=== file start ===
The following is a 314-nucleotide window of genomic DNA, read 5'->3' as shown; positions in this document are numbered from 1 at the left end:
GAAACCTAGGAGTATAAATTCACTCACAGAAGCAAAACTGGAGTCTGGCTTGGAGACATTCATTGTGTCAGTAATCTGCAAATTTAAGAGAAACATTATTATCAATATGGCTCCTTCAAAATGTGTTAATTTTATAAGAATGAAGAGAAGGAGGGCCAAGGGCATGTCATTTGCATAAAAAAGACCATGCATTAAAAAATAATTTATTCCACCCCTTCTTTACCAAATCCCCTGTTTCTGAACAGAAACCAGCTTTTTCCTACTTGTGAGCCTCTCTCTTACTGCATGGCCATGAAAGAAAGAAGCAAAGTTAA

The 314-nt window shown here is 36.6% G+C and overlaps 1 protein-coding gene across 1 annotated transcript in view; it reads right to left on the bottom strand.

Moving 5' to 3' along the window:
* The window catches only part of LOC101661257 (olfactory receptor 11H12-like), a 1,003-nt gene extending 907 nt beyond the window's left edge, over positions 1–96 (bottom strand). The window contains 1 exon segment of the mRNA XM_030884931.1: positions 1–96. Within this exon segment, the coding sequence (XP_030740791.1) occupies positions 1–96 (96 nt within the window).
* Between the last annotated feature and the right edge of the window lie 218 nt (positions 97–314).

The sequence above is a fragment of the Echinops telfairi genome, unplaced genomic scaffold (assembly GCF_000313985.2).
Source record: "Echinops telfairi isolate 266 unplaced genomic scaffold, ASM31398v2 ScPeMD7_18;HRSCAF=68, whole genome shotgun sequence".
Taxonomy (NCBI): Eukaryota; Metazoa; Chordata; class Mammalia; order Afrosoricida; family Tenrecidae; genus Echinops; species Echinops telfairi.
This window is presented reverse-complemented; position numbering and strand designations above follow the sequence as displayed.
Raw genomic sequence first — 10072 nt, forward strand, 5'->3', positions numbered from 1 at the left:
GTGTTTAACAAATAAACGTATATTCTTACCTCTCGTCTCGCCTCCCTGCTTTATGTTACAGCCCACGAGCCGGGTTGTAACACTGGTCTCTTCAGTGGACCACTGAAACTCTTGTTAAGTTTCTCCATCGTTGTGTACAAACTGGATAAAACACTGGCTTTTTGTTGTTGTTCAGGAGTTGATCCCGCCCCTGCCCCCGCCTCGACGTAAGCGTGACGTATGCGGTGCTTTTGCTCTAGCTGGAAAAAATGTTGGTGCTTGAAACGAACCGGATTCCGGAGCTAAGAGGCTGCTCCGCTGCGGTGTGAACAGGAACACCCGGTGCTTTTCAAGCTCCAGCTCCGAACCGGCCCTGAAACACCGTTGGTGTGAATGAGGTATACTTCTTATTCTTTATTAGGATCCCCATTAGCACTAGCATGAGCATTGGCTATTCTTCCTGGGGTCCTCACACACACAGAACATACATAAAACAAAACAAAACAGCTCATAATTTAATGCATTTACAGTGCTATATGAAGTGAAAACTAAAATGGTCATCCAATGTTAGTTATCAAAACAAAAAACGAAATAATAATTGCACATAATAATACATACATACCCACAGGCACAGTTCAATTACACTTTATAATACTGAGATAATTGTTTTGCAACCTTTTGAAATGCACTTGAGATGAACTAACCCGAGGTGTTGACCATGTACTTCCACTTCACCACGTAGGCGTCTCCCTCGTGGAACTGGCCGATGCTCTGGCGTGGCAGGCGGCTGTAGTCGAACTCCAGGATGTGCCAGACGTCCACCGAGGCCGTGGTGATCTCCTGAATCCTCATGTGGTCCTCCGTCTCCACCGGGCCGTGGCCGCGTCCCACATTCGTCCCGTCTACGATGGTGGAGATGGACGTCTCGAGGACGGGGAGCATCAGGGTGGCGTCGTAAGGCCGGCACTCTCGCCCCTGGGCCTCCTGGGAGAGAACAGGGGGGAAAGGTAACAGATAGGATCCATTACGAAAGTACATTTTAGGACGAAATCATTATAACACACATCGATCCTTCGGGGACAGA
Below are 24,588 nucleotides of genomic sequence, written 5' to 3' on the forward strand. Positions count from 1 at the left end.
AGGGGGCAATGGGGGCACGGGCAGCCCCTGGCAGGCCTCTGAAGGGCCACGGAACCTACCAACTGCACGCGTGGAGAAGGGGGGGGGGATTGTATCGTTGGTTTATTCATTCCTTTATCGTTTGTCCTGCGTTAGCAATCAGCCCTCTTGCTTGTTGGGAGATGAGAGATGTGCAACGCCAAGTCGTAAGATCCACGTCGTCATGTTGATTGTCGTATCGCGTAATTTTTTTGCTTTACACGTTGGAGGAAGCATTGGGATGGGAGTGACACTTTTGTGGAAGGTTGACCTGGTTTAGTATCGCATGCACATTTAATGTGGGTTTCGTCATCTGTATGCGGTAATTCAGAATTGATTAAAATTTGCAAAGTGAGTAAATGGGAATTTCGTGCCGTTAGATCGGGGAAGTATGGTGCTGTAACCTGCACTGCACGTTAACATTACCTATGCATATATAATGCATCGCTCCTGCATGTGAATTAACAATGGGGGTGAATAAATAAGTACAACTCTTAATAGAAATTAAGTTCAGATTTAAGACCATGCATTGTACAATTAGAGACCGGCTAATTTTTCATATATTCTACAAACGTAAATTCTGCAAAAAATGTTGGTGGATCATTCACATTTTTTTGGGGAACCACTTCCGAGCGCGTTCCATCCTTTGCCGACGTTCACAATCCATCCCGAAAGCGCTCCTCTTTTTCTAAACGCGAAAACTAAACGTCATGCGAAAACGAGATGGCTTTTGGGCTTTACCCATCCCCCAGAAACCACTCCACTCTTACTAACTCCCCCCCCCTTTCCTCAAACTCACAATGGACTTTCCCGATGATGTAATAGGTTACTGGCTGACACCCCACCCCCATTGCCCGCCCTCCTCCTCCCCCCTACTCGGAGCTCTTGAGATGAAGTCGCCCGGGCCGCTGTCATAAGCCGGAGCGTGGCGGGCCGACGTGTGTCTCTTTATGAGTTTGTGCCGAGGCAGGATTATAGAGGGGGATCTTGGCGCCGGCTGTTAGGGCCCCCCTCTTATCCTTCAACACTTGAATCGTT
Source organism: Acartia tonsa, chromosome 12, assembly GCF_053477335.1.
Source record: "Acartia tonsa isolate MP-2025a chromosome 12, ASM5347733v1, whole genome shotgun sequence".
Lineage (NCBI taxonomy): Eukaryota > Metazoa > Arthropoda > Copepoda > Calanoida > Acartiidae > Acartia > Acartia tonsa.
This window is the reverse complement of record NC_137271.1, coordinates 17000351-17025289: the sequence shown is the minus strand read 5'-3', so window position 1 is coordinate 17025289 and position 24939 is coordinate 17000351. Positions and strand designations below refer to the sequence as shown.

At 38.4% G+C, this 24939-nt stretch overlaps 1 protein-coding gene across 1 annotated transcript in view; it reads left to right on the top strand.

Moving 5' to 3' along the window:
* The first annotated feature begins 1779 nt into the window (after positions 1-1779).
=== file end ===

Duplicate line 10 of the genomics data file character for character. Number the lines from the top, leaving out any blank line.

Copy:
This window is presented reverse-complemented; position numbering and strand designations above follow the sequence as displayed.